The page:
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HOOD
Outside Closer
(Domino)
****

A perfect song is enough to spoil a whole record. In the case of Hood's Outside Closer, that perfect song drops after exactly 40 seconds in the form of the stutter-sampled string masterpiece "The Negatives"--the proper opening track of the band's first full-length in four years. As far as intros go, "the Negatives" sets the entire mess of Outside Closer for imminent disappointment--a train wreck that is somehow deftly avoided with the passing of each track until the record quietly ends. It's a miracle that until recently I've somehow dismissed them as just another single-syllabled disciple of British etherealism. In Outside Closer, Hood are undeniable--dense, beautiful, and, well… almost too perfect. ZAC PENNINGTON

Bonnie "Prince" Billy & Matt Sweeney
Superwolf
(Drag City)
***

In another of Will Oldham's unconventional collaborations, Superwolf finds Mr. "Prince" Billy matching up with Matt Sweeney, passing lyrics along to the former Chavez/Zwan-man to put them to music--and reconvening to record the album together. Unlike All Most Heaven--a similar experiment Oldham did a few years ago with Rian Murphy--Superwolf feels like a complete construction, not two separate parts slapped unnaturally together. The lyrics and singing are definitely trademark Oldham, but Sweeney provides a rock foundation for Oldham to sing over, giving crunch and depth to the guitars on the album, bulking up even the minimal, quiet songs. The album is lighter in tone than the previous Bonnie "Prince" Billy albums--closest in spirit to Ease Down The Road--but in typical Oldham fashion, Superwolf is unlike anything he's done before. M. WILLIAM HELFRICH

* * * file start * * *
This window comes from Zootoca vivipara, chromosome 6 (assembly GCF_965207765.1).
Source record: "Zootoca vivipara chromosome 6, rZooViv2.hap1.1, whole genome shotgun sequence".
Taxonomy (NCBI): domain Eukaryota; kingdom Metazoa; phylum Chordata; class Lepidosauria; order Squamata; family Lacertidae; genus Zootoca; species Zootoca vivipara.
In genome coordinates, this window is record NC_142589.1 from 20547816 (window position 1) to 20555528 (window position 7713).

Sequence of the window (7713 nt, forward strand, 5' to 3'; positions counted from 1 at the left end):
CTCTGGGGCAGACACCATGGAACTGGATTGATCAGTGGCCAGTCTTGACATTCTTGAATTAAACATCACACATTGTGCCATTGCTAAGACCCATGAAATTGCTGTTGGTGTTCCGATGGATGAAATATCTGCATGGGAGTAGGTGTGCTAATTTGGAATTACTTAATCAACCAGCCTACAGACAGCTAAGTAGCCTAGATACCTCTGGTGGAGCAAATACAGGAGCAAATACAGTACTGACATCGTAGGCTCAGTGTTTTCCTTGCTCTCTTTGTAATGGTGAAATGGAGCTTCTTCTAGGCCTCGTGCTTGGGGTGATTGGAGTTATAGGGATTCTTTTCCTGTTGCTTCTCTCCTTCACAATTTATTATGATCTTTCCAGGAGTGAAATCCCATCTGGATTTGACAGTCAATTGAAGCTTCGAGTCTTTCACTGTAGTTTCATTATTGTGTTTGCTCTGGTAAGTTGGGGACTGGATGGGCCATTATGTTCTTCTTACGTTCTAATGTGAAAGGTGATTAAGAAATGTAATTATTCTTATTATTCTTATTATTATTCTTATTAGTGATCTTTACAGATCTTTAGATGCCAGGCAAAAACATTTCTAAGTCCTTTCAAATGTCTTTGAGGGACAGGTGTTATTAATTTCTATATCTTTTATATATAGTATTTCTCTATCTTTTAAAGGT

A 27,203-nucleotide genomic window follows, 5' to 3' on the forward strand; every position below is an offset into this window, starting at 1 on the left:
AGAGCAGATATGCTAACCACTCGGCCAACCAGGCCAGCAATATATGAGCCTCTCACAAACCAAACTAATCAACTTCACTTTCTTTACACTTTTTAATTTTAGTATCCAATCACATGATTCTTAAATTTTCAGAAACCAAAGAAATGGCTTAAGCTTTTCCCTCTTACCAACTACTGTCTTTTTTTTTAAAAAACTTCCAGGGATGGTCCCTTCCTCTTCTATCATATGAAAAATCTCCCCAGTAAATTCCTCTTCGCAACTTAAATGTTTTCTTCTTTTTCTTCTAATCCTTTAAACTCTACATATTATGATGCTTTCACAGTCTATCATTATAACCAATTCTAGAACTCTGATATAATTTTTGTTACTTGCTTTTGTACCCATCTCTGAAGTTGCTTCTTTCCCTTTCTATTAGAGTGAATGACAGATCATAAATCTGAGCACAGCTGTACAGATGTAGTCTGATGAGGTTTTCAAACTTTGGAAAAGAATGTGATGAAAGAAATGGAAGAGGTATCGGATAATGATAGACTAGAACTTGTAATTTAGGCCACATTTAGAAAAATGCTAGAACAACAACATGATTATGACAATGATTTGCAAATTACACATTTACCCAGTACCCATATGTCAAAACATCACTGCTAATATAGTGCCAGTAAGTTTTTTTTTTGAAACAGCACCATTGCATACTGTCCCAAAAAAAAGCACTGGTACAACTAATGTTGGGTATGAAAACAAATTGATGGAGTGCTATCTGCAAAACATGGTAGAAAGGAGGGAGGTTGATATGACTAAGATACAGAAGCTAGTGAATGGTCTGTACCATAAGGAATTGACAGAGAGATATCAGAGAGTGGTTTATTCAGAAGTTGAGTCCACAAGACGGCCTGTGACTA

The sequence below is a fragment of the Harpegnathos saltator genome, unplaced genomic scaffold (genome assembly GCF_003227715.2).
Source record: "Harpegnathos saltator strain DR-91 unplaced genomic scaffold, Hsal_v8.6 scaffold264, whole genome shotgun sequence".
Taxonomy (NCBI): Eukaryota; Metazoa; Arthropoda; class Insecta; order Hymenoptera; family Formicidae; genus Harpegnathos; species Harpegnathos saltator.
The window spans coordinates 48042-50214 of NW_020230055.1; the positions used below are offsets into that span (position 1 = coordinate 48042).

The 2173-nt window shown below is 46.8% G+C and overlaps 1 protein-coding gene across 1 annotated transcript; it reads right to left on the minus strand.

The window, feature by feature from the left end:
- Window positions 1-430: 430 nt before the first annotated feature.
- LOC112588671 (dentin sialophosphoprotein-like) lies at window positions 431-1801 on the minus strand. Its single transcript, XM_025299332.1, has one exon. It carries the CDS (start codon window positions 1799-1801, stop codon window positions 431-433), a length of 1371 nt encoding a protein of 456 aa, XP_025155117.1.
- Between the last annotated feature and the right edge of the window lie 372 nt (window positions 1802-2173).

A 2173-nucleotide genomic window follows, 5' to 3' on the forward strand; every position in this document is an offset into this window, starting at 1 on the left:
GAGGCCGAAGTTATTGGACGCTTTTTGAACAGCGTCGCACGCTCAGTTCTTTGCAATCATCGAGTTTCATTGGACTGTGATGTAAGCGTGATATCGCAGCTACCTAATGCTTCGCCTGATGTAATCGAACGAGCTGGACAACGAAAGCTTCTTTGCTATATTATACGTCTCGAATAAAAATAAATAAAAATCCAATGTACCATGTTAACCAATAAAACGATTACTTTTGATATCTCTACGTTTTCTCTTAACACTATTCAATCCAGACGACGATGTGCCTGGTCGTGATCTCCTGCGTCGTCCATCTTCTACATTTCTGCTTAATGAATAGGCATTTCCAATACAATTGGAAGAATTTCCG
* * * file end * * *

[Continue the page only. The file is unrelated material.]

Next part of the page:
MARIANNE FAITHFULL
Before the Poison
(Anti-)
***

There was the time, if you'll remember, before neither Nick Cave nor PJ Harvey had released any real nosedives; a time when either of these dark, diminutive rain clouds could be counted on for guttural, evocative brilliance. A time, way back in 1996, when the two began something of a tragic love affair--a love affair that produced a single brilliant collaboration (Cave's "Henry Lee" single) before PJ started humping that mega-creep Vincent Gallo, and everybody's music started to suck. Before the Poison would like to invite you back to that time, in the closest thing we'll probably ever get to another Cave/Harvey collaboration (the record largely alternates between songs written and played by the former twosome)--all channeled, appropriately, through the harrowing voice of Marianne Faithfull. In an impossible feat, Cave and Harvey's presence somehow manages to overpower the great Ms. Faithfull on her own record--and while it certainly isn't 1996, it's probably better than anything either of them have authored this decade. ZAC PENNINGTON

**** Brian Krakow
*** Rickie Vasquez
** Angela Chase
* Jordan Catalano

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